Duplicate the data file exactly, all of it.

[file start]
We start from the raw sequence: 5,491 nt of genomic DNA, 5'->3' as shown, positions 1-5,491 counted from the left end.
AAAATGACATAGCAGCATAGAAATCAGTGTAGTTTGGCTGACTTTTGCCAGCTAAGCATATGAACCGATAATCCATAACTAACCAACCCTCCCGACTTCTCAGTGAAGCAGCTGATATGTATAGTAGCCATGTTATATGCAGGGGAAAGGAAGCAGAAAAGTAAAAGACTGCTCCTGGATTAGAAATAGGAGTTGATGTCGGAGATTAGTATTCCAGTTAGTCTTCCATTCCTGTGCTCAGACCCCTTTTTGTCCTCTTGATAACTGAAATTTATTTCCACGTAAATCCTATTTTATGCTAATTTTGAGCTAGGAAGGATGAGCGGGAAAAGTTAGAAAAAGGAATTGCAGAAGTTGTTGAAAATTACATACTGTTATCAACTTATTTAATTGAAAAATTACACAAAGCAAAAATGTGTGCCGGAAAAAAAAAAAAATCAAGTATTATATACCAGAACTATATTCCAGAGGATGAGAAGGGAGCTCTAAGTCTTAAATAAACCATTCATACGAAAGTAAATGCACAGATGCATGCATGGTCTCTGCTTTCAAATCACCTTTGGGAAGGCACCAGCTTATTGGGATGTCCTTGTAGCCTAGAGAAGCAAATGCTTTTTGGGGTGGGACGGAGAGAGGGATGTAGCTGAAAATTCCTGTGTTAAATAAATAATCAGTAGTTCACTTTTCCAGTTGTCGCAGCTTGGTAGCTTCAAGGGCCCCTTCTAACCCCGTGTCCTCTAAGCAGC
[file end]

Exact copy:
We start from the raw sequence: 5,491 nt of genomic DNA, 5'->3' as shown, positions 1-5,491 counted from the left end.
AAAATGACATAGCAGCATAGAAATCAGTGTAGTTTGGCTGACTTTTGCCAGCTAAGCATATGAACCGATAATCCATAACTAACCAACCCTCCCGACTTCTCAGTGAAGCAGCTGATATGTATAGTAGCCATGTTATATGCAGGGGAAAGGAAGCAGAAAAGTAAAAGACTGCTCCTGGATTAGAAATAGGAGTTGATGTCGGAGATTAGTATTCCAGTTAGTCTTCCATTCCTGTGCTCAGACCCCTTTTTGTCCTCTTGATAACTGAAATTTATTTCCACGTAAATCCTATTTTATGCTAATTTTGAGCTAGGAAGGATGAGCGGGAAAAGTTAGAAAAAGGAATTGCAGAAGTTGTTGAAAATTACATACTGTTATCAACTTATTTAATTGAAAAATTACACAAAGCAAAAATGTGTGCCGGAAAAAAAAAAAAATCAAGTATTATATACCAGAACTATATTCCAGAGGATGAGAAGGGAGCTCTAAGTCTTAAATAAACCATTCATACGAAAGTAAATGCACAGATGCATGCATGGTCTCTGCTTTCAAATCACCTTTGGGAAGGCACCAGCTTATTGGGATGTCCTTGTAGCCTAGAGAAGCAAATGCTTTTTGGGGTGGGACGGAGAGAGGGATGTAGCTGAAAATTCCTGTGTTAAATAAATAATCAGTAGTTCACTTTTCCAGTTGTCGCAGCTTGGTAGCTTCAAGGGCCCCTTCTAACCCCGTGTCCTCTAAGCAGC